[unav_all] EGU Session - Present-day kinematics, tectonics and geodynamics of the Mediterranean Region

Philippe Vernant pvernant at um2.fr
Mon Jan 6 06:13:43 MST 2014

Dear Colleagues,

As part of the 2014 EGU General Assembly that will be help in Vienna, Austria from April 27th to May 2d. We would like to draw your attention on the session entitled "Present-day kinematics and tectonics of the Mediterranean Region: Implications for geodynamics and earthquake potential". We particularly encourage folks who are using "present-day" observations (GNSS, seismology, active tectonics) to better understand the kinematics and geodynamics of this very puzzling region of the earth to submit an abstract (you will find below a more detailed abstract of the session). Invited talk will focus on "Istanbul’s Earthquake Hotspots: Constraints on Active Faulting in the Sea of Marmara" (Rob Reilinger) and "Geodynamics of the Dead Sea Fault : Do active faulting and past earthquakes determine the seismic gaps?" (Mustapha Meghraoui).

Please note that the deadline for submitting abstracts is 16 January 2014.

Looking forward to see you in Vienna,

Best regards,
Giorgi Khazaradze, Haluk Ozener, Paolo Marco De Martini, Philippe Vernant

TS7.5/G6.5/GD6.8/SM6.3  Present-day kinematics and tectonics of the Mediterranean Region: Implications for geodynamics and earthquake potential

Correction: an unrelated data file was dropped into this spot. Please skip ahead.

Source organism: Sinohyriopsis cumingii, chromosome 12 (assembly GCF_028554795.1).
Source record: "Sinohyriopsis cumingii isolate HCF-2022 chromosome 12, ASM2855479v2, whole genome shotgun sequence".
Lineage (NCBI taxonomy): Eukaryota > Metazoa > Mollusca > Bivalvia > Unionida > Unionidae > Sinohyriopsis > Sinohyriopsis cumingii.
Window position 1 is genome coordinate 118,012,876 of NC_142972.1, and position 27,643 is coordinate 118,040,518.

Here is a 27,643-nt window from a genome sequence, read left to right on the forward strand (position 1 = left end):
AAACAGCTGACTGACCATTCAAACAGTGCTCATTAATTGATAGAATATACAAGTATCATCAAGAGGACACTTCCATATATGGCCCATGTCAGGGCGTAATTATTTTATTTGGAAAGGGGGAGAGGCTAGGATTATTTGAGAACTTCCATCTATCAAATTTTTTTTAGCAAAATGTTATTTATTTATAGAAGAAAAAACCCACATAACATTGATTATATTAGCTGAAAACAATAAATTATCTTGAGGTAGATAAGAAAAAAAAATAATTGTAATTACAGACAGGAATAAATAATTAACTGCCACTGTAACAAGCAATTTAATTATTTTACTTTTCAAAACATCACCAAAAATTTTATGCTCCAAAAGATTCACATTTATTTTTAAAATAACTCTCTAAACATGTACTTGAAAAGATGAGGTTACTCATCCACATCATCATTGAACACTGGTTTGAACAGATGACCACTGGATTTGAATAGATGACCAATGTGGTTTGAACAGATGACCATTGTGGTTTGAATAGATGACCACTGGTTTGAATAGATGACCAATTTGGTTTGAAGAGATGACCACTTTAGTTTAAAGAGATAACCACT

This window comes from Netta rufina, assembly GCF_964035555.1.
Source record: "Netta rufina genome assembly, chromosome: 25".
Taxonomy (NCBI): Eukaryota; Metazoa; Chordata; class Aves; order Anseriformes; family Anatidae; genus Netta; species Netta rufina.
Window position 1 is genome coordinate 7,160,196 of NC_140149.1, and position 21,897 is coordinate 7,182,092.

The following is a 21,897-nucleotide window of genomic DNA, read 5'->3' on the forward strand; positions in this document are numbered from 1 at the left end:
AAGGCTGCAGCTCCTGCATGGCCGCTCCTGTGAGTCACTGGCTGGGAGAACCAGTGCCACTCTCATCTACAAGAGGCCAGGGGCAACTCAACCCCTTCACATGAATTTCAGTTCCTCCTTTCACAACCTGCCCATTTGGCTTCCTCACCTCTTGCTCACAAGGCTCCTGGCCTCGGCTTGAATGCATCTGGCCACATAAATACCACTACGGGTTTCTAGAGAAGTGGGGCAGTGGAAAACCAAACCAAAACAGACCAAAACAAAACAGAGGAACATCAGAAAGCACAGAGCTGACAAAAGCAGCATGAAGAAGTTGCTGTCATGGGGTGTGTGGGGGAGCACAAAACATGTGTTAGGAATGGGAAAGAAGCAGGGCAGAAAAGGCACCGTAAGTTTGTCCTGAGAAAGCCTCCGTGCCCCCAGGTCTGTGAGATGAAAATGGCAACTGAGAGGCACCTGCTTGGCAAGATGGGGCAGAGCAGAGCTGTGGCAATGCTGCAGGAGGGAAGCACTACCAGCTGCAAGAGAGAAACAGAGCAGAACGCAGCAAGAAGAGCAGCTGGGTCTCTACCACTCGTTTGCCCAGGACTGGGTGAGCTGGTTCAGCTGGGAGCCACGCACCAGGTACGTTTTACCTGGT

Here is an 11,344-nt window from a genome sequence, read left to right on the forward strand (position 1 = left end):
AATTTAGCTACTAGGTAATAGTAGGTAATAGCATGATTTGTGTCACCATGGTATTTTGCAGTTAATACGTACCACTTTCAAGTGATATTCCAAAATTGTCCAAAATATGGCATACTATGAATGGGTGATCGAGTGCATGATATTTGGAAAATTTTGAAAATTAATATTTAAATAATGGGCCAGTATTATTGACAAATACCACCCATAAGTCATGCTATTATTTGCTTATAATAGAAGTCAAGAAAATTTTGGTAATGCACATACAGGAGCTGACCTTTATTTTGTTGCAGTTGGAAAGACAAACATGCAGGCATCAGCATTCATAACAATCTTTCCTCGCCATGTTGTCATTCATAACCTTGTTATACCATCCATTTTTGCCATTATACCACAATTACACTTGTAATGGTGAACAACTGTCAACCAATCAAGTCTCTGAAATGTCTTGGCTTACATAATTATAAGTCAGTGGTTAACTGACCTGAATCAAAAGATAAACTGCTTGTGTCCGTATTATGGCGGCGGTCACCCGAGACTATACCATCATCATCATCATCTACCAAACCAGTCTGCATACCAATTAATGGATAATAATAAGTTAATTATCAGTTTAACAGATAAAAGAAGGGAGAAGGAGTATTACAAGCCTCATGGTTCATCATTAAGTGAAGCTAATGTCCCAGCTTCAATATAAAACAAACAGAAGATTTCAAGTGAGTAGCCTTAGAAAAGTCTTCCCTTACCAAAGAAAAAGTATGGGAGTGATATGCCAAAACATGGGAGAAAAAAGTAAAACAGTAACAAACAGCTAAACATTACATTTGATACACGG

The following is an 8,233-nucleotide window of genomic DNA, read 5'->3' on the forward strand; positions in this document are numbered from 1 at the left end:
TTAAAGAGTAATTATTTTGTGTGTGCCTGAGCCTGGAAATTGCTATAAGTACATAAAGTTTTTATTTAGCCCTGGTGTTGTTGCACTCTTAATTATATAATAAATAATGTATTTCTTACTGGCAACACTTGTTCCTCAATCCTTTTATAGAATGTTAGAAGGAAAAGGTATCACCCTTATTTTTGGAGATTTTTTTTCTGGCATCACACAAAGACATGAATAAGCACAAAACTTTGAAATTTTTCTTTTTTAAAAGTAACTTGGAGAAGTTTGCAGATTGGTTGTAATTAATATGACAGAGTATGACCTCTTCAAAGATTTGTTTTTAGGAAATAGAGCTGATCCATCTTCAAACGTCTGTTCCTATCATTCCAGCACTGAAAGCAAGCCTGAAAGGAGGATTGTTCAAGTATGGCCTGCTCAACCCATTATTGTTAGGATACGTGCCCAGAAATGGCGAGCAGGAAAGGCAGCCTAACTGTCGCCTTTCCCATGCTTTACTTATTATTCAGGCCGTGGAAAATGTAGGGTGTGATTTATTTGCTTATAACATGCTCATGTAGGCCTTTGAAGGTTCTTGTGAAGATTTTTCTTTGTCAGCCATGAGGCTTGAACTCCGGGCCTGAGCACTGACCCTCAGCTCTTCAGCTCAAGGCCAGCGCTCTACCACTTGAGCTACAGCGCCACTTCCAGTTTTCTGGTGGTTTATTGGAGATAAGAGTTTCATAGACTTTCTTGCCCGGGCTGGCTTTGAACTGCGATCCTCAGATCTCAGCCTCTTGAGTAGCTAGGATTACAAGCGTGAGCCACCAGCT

Advances in the seismology, space geodesy, satellite imagery, and dating paleo-earthquakes provide new constraints on the present-day kinematics, active tectonics, and earthquake hazards for the “greater” Mediterranean region, including the zone of interaction of the African, Arabian, and Eurasian plates. Comparisons of active kinematics with Plate Tectonic and geologic observations allow quantification of kinematic changes through time that allow the investigation of the role of plate interactions and sub-lithospheric processes to account for surface kinematics. The broad range of tectonic processes in the region, including various stages and rates of active subduction ( Hellenic, Calabrian, Cyprus, arcs), young continental collision of Arabia with Eurasia, lithospheric delamination in E Turkey/Caucasus and possibly the Alboran Sea, major continental strike slip faults (North Anatolian, Dead Sea, and others), and “intra-plate” mountain building (Alps, Caucasus, Atlas) provide opportunities to investigate and compare the principal geodynamic processes deforming the earth’s surface. This session intends to bring together geophysicists and geologists working on the present day deformation of the Mediterranean region to present and discuss these new constraints, as well as conceptual and quantitative model results for geodynamic and earthquake processes in this region.


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